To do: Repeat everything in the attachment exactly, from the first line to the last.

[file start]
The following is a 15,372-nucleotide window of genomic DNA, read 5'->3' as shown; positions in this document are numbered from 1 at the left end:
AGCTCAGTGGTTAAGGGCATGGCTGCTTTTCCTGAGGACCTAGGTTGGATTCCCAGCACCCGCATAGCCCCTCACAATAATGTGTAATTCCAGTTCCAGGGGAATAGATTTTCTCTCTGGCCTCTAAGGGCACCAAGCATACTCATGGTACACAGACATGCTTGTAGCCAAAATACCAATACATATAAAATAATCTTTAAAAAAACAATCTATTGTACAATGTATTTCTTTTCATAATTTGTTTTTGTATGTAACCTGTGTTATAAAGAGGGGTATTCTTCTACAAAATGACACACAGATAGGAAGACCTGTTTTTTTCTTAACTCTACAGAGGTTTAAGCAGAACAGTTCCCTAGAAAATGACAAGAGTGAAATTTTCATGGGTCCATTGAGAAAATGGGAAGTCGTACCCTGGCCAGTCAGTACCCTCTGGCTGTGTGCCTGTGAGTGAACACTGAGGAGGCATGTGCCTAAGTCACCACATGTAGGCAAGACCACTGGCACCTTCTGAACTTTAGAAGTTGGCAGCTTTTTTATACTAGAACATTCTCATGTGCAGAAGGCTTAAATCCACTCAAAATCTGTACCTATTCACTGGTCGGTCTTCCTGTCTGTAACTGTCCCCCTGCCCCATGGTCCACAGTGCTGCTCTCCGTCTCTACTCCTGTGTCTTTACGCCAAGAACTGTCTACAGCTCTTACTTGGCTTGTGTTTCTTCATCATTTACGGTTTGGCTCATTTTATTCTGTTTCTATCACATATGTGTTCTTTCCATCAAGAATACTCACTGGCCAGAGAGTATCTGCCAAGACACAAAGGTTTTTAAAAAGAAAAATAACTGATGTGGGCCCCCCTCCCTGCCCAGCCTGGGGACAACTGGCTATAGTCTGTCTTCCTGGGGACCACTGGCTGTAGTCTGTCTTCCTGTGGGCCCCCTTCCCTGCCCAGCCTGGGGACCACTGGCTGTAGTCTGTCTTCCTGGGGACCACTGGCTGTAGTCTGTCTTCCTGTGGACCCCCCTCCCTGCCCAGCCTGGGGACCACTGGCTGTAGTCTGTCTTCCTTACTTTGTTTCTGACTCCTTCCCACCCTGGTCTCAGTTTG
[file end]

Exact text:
The following is a 15,372-nucleotide window of genomic DNA, read 5'->3' as shown; positions in this document are numbered from 1 at the left end:
AGCTCAGTGGTTAAGGGCATGGCTGCTTTTCCTGAGGACCTAGGTTGGATTCCCAGCACCCGCATAGCCCCTCACAATAATGTGTAATTCCAGTTCCAGGGGAATAGATTTTCTCTCTGGCCTCTAAGGGCACCAAGCATACTCATGGTACACAGACATGCTTGTAGCCAAAATACCAATACATATAAAATAATCTTTAAAAAAACAATCTATTGTACAATGTATTTCTTTTCATAATTTGTTTTTGTATGTAACCTGTGTTATAAAGAGGGGTATTCTTCTACAAAATGACACACAGATAGGAAGACCTGTTTTTTTCTTAACTCTACAGAGGTTTAAGCAGAACAGTTCCCTAGAAAATGACAAGAGTGAAATTTTCATGGGTCCATTGAGAAAATGGGAAGTCGTACCCTGGCCAGTCAGTACCCTCTGGCTGTGTGCCTGTGAGTGAACACTGAGGAGGCATGTGCCTAAGTCACCACATGTAGGCAAGACCACTGGCACCTTCTGAACTTTAGAAGTTGGCAGCTTTTTTATACTAGAACATTCTCATGTGCAGAAGGCTTAAATCCACTCAAAATCTGTACCTATTCACTGGTCGGTCTTCCTGTCTGTAACTGTCCCCCTGCCCCATGGTCCACAGTGCTGCTCTCCGTCTCTACTCCTGTGTCTTTACGCCAAGAACTGTCTACAGCTCTTACTTGGCTTGTGTTTCTTCATCATTTACGGTTTGGCTCATTTTATTCTGTTTCTATCACATATGTGTTCTTTCCATCAAGAATACTCACTGGCCAGAGAGTATCTGCCAAGACACAAAGGTTTTTAAAAAGAAAAATAACTGATGTGGGCCCCCCTCCCTGCCCAGCCTGGGGACAACTGGCTATAGTCTGTCTTCCTGGGGACCACTGGCTGTAGTCTGTCTTCCTGTGGGCCCCCTTCCCTGCCCAGCCTGGGGACCACTGGCTGTAGTCTGTCTTCCTGGGGACCACTGGCTGTAGTCTGTCTTCCTGTGGACCCCCCTCCCTGCCCAGCCTGGGGACCACTGGCTGTAGTCTGTCTTCCTTACTTTGTTTCTGACTCCTTCCCACCCTGGTCTCAGTTTG